After two days of diplomacy, business and promoting his native tongue in Washington and New Orleans, French President Emmanuel Macron sampled the Crescent City’s nightlife up close and personal, strolling the Frenchmen Street entertainment strip and soaking up live music at three clubs.
Hundreds of people gathered there to see, greet and play for Macron on Friday night, following his events earlier in the day at The Historic New Orleans Collection, the New Orleans Museum of Art, a private meeting with Elon Musk and dinner at the Windsor Court hotel’s Grill Room.
Some came specifically to see the first French president to visit New Orleans since 1976. Others had no idea he was expected.
Lauren Ruddy, a graduate student at Tulane University, said she studied French as an undergraduate in Maine, and has been obsessed ever since with France’s culture and way of life. “I just think it’d be really cool to see him in person,” she said.
A group of University of New Orleans exchange students included Fuki Husai of Japan, wearing a French flag on his back, and Mathieu Laruelle of Paris, who got to shake Macron’s hand as the president walked Frenchmen. “I just told him, ‘It’s the best street to do parties, so I’m happy you came to party with me’,” Laruelle said.
Macron got out of his car and walked up Frenchmen from Decatur Street, entering at least three clubs and stopping to see at least two street acts perform.
At the Blue Nile, he took in a bit of Kermit Ruffins and the BBQ Swingers and, back on the street soon afterward, stopped to hear a trombonist, Lisa Q. Mount, positioned on a friend’s balcony, playing the French national anthem, “La Marseillaise,” for him.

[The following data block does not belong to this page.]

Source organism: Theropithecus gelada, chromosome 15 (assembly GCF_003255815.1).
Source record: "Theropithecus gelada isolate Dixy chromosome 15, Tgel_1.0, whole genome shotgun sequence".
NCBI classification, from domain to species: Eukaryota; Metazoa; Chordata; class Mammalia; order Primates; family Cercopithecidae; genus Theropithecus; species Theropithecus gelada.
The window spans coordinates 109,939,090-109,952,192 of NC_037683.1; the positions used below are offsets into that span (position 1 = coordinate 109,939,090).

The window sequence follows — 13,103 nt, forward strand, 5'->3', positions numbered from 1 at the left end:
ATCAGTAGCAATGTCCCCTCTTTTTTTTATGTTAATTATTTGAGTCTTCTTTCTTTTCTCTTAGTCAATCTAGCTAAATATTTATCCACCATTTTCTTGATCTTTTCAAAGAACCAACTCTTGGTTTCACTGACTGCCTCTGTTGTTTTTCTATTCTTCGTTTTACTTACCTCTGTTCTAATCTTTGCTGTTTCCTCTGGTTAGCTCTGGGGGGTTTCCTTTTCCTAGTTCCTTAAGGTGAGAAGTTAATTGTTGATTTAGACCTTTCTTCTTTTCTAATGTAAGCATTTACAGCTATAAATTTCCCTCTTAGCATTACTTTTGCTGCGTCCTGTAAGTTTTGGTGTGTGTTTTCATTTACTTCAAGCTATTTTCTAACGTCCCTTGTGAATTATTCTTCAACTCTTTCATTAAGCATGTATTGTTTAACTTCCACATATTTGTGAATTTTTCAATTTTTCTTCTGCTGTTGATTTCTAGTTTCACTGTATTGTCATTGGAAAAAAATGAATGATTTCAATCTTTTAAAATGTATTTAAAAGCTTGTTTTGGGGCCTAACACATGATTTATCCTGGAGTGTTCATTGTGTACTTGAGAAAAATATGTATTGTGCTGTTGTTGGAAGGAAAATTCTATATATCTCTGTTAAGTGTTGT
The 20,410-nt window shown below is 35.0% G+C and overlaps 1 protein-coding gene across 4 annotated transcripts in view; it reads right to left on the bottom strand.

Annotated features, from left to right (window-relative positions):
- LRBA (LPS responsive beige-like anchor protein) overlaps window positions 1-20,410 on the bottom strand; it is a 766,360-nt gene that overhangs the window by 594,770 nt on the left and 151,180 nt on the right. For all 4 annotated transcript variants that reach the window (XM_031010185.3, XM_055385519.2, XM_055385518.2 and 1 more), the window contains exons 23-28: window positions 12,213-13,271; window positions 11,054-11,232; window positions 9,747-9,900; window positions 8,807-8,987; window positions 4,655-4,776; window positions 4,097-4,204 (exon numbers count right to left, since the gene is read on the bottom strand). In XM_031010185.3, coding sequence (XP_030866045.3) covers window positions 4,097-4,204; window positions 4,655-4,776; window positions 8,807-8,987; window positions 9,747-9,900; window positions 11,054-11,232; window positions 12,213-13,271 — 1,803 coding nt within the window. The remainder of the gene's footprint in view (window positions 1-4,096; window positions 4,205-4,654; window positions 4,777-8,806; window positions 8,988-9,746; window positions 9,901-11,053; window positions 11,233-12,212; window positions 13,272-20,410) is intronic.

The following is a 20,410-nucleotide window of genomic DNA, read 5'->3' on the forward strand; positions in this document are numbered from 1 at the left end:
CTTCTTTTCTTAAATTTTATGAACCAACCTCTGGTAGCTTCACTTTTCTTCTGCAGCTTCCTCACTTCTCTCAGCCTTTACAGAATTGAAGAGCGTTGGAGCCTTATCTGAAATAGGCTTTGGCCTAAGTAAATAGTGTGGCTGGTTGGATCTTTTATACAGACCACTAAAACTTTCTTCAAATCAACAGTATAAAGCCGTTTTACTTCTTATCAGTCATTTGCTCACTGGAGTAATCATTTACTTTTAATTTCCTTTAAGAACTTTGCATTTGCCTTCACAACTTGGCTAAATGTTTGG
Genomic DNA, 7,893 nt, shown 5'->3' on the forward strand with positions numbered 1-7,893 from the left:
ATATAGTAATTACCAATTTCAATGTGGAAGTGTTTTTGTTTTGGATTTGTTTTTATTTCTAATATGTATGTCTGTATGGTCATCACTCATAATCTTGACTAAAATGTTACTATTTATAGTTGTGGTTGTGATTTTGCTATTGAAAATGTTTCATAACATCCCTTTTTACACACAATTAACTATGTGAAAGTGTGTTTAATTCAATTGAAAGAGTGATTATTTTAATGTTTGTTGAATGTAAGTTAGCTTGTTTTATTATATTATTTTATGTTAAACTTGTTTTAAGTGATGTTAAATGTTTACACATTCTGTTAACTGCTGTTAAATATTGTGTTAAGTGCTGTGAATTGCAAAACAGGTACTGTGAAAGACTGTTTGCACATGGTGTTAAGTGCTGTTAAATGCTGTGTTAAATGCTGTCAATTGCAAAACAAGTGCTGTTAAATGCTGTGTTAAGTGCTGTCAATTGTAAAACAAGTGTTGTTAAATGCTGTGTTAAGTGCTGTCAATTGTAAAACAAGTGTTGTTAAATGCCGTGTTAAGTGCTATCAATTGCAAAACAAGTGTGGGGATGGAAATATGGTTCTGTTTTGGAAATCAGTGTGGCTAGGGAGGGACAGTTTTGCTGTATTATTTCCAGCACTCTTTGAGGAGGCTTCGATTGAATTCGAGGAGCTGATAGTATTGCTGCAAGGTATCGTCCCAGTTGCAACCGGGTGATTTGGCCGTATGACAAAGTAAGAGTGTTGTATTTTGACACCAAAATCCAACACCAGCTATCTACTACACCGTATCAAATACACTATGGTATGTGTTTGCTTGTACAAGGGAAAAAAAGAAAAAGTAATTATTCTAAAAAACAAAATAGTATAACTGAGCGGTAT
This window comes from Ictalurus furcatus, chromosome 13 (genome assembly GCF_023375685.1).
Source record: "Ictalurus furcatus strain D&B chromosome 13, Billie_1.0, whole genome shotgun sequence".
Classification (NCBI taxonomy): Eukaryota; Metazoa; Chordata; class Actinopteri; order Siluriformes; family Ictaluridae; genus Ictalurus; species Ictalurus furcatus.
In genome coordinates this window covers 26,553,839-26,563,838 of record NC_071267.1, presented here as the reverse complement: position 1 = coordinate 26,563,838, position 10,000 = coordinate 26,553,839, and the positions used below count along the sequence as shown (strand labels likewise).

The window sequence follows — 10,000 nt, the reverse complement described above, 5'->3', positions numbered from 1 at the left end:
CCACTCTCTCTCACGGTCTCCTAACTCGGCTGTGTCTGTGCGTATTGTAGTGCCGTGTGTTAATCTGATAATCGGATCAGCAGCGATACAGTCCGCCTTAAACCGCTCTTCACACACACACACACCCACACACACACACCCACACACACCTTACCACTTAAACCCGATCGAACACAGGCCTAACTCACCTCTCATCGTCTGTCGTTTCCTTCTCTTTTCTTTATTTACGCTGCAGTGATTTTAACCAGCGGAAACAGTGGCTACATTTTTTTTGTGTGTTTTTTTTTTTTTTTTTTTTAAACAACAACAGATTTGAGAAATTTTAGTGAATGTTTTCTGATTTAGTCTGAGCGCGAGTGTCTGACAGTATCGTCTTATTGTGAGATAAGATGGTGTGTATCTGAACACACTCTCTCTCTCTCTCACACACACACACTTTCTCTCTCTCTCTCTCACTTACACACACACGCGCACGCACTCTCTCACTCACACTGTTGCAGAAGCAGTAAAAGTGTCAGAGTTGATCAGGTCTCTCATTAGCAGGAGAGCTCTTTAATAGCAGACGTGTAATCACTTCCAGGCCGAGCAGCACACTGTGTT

At d.b.a., Macron listened to the Soul Rebels, and addressed the audience from the stage.
He passed up the New Orleans Catahoulas at the Spotted Cat but soon halted before a group of street musicians in front of Frenchmen All Day. One of them, guitarist Christian Lumsden, said local police earlier asked his group to clear the street, but that they complained until a French security officer intervened to say Macron would love to see them. The band, called Gee Dang, played the ragtime standard “That’s a Plenty” for the president.
Macron also entered the Royal Frenchmen Hotel and Bar to listen to Cameron Watson, playing “Cantaloupe Island,” among other songs.
Upon exiting, he chatted with former New Orleans Mayor Mitch Landrieu, a senior adviser to President Joe Biden. They exchanged a hug and handshake, and Macron waved goodbye to the public and headed to his car, by now at Dauphine Street, as onlookers shouted, “Laissez les bon temps rouler!”
CORRECTION: Earlier versions of this article incorrectly identified the band at d.b.a.